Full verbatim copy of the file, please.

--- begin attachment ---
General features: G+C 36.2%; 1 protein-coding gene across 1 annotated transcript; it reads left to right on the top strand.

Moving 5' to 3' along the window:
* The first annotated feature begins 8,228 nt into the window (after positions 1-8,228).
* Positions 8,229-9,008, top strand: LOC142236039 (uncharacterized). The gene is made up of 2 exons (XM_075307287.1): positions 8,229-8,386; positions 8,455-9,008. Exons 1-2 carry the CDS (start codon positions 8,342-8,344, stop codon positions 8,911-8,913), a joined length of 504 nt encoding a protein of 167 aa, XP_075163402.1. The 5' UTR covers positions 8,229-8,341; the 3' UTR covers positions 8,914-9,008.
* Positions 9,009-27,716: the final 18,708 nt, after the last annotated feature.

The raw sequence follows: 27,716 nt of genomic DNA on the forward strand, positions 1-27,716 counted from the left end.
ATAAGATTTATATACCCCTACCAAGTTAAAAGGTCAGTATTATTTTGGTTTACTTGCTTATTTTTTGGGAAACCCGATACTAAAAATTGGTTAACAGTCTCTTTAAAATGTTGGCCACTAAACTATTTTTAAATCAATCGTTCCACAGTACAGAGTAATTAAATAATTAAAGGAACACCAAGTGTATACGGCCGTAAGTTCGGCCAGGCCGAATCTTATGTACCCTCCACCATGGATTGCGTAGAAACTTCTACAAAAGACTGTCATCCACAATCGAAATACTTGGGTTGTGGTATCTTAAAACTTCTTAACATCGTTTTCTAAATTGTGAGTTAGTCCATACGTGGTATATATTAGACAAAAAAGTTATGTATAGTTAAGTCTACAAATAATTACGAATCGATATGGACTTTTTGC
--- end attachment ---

General features: G+C 36.2%; 1 protein-coding gene across 1 annotated transcript; it reads left to right on the top strand.

Moving 5' to 3' along the window:
* The first annotated feature begins 8,228 nt into the window (after positions 1-8,228).
* Positions 8,229-9,008, top strand: LOC142236039 (uncharacterized). The gene is made up of 2 exons (XM_075307287.1): positions 8,229-8,386; positions 8,455-9,008. Exons 1-2 carry the CDS (start codon positions 8,342-8,344, stop codon positions 8,911-8,913), a joined length of 504 nt encoding a protein of 167 aa, XP_075163402.1. The 5' UTR covers positions 8,229-8,341; the 3' UTR covers positions 8,914-9,008.
* Positions 9,009-27,716: the final 18,708 nt, after the last annotated feature.

The raw sequence follows: 27,716 nt of genomic DNA on the forward strand, positions 1-27,716 counted from the left end.
ATAAGATTTATATACCCCTACCAAGTTAAAAGGTCAGTATTATTTTGGTTTACTTGCTTATTTTTTGGGAAACCCGATACTAAAAATTGGTTAACAGTCTCTTTAAAATGTTGGCCACTAAACTATTTTTAAATCAATCGTTCCACAGTACAGAGTAATTAAATAATTAAAGGAACACCAAGTGTATACGGCCGTAAGTTCGGCCAGGCCGAATCTTATGTACCCTCCACCATGGATTGCGTAGAAACTTCTACAAAAGACTGTCATCCACAATCGAAATACTTGGGTTGTGGTATCTTAAAACTTCTTAACATCGTTTTCTAAATTGTGAGTTAGTCCATACGTGGTATATATTAGACAAAAAAGTTATGTATAGTTAAGTCTACAAATAATTACGAATCGATATGGACTTTTTGC